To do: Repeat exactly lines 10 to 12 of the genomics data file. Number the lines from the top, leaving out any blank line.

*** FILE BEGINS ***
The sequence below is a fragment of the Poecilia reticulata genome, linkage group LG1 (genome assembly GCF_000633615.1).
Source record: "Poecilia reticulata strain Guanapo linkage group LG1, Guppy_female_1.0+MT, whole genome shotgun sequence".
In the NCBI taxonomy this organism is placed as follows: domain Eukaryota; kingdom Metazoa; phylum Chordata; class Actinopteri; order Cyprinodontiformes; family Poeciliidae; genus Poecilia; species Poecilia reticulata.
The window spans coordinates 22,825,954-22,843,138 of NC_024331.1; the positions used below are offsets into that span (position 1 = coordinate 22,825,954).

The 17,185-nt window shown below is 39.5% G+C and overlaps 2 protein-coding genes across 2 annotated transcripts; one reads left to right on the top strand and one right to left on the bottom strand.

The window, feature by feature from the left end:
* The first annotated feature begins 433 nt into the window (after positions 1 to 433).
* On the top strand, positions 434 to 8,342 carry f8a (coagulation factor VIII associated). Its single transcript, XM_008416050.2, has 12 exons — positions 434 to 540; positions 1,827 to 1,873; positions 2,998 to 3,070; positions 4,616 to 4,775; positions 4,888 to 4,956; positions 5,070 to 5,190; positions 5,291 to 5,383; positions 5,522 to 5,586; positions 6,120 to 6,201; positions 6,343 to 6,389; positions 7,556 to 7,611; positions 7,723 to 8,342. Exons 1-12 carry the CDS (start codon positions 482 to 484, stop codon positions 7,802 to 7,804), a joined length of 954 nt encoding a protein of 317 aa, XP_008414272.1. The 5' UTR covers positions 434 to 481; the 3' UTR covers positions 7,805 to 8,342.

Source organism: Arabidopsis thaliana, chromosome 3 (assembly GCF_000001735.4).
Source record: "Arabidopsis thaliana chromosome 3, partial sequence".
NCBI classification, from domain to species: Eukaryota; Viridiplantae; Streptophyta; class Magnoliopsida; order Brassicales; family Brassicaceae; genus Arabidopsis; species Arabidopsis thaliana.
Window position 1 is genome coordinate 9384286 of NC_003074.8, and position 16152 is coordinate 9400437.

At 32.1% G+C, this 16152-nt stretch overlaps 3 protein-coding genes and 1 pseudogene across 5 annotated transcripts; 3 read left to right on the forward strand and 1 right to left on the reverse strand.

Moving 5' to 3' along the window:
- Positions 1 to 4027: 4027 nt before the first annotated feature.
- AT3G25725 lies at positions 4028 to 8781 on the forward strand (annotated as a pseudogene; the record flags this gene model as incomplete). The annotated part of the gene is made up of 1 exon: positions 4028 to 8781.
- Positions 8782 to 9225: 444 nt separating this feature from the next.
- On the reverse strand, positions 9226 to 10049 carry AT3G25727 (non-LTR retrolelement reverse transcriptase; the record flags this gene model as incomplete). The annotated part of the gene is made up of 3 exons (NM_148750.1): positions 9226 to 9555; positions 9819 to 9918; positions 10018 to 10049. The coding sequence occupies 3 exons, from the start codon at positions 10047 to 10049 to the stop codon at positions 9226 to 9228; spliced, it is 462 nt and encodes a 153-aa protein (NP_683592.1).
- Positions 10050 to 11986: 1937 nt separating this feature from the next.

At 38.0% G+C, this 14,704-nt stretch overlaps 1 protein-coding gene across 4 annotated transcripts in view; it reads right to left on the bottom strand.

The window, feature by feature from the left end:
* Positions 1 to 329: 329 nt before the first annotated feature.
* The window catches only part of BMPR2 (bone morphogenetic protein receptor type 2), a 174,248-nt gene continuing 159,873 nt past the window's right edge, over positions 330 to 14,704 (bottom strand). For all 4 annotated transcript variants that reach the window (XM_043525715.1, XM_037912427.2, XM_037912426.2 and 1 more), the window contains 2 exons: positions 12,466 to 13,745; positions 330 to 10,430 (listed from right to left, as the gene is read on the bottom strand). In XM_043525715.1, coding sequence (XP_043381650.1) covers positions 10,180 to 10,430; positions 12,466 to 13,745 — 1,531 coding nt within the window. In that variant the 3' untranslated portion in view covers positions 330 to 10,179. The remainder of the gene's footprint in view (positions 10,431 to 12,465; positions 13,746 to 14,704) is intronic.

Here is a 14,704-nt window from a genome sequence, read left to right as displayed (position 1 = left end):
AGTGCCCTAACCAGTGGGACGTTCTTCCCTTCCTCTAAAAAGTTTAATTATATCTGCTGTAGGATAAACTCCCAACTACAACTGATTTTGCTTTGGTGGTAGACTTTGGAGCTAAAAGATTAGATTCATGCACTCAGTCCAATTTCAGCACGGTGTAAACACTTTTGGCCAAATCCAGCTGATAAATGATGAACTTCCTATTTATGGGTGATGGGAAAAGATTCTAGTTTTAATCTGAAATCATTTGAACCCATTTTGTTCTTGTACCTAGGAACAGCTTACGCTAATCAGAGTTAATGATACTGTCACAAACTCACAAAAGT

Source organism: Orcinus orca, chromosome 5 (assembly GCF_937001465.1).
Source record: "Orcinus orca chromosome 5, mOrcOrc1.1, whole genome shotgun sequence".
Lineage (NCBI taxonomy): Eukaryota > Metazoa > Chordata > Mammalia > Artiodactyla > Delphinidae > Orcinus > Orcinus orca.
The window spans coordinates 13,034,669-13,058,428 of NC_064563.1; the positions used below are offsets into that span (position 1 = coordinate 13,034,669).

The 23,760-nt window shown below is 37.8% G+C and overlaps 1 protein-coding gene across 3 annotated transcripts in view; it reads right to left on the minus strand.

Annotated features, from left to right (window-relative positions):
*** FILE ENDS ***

Source record: "Arabidopsis thaliana chromosome 3, partial sequence".
NCBI classification, from domain to species: Eukaryota; Viridiplantae; Streptophyta; class Magnoliopsida; order Brassicales; family Brassicaceae; genus Arabidopsis; species Arabidopsis thaliana.
Window position 1 is genome coordinate 9384286 of NC_003074.8, and position 16152 is coordinate 9400437.